For years, the only real clues I had about my dad came from a handful of thick, black-and-white studio portraits.
I had two favorites. One pictured my grandmother, young and beautiful with scallops of shiny dark hair and milk-white skin with a boy of about six in a sailor suit.
The other showed my grandmother, still young but with the beginnings of crow's feet around her eyes and hair that was beginning to lose its luster next to a young and handsome man wearing an Army uniform with pilot's wings pinned to the breast.
On each of these photos, I had written, with green ink in my best 4-year-old handwriting "my daddy."
As I had never met my dad, those were the images I carried with me. I didn't know much else. I knew he had some connection to Green Bay Wisconsin. I learned later that his father's family emigrated there from Ireland in the mid 19th century and stuck. My grandmother told me he had saved my life by rescuing me from drowning in a pool when I was about a year old.
Later, I learned from my mother that his IQ tested in the genius range, though he only completed high school and worked at manual labor jobs. That he was an alcoholic. That he had put her in the hospital twice.
I have only one picture of them together. It was on the day of my christening. My father was older than my mother, in his late-30s. His hairline was already receding, but he was still handsome. There were cans of Schlitz malt liquor in the foreground.
With so little information, these pictures became the basis of a rich fantasy surrounding my dad.
When I was very young and living with my grandmother, she used to play a song by Harry Belefonte called "Scarlet Ribbons" about a man desperately searching the night to find scarlet ribbons for his daughter's hair. I imagined that was my dad. I believed he wanted to find me, that, like the man in the song, he was out there somewhere scouring the streets at night looking.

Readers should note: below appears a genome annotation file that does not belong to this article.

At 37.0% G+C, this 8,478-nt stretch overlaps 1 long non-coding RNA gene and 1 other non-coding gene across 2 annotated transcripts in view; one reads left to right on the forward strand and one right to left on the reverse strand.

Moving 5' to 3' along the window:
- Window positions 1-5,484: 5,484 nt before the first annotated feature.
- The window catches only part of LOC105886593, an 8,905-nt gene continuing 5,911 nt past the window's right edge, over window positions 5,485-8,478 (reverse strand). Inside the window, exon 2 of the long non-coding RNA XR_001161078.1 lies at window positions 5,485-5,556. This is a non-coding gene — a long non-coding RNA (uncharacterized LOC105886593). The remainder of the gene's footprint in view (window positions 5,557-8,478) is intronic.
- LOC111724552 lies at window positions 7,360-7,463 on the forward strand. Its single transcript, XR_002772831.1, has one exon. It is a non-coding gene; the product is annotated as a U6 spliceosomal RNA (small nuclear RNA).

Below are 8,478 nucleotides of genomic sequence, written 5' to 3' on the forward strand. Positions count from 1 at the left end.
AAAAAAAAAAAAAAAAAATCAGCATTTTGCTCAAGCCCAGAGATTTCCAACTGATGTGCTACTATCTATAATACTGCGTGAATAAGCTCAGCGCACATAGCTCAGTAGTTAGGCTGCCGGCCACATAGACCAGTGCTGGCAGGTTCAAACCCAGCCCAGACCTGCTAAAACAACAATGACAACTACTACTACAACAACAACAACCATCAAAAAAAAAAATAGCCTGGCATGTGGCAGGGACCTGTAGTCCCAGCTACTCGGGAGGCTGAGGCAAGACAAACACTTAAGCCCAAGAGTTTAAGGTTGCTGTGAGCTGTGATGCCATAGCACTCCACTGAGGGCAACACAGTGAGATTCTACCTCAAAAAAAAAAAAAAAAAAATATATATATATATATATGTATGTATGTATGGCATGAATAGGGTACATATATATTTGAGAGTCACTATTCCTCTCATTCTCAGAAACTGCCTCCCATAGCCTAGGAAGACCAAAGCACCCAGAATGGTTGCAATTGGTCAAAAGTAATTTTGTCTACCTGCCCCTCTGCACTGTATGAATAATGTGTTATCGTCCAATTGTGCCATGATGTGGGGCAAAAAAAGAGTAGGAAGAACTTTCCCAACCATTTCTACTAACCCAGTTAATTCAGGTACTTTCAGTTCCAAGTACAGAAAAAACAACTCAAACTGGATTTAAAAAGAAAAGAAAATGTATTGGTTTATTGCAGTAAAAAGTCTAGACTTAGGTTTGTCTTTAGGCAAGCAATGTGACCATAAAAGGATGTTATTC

Even as I got older, and was returned to my mother, I kept that fantasy. That one day my father would find me and rescue me from my life.
Of course, he never did.
My grandmother took me back to my childhood home of Milwaukee once to see him. My grampy, her second husband, had some sort of bowling event to attend and I came along. We stayed in the Red Carpet Inn. But I never met my dad. I learned later that he had "taken off" two days before our arrival with no explanation.
He died when I was 12 from alcoholism. As my mother put it, he had lung cancer and died during the operation from liver failure. She showed me a recent picture, a Polaroid. It showed a balding, overweight, middle-aged man leaning against a car. It looked nothing like the pictures in my head.
That day, my fantasy of rescue died along with my father.
A few years ago, I decided to find out what I could about my father. I started with his Army records. Much of his records were lost in a fire in the facility where they were kept. But enough remained to give me a glimpse into his life.
From his application, I learned that, as a child, he had a tonsillectomy and the removal of a bit of bone in one ear as the result of an infection. He played softball, basketball and football in high school, though did not excel in any of them. He graduated in 1940 and listed his only hobby as flying.
His enlistment physical noted that he had a deviated septum and a small facial scar.
From his service record, I know that he worked for Douglas Aircraft in Santa Monica, which was then gearing up for World War II. It had recently won a government contract to build warplanes.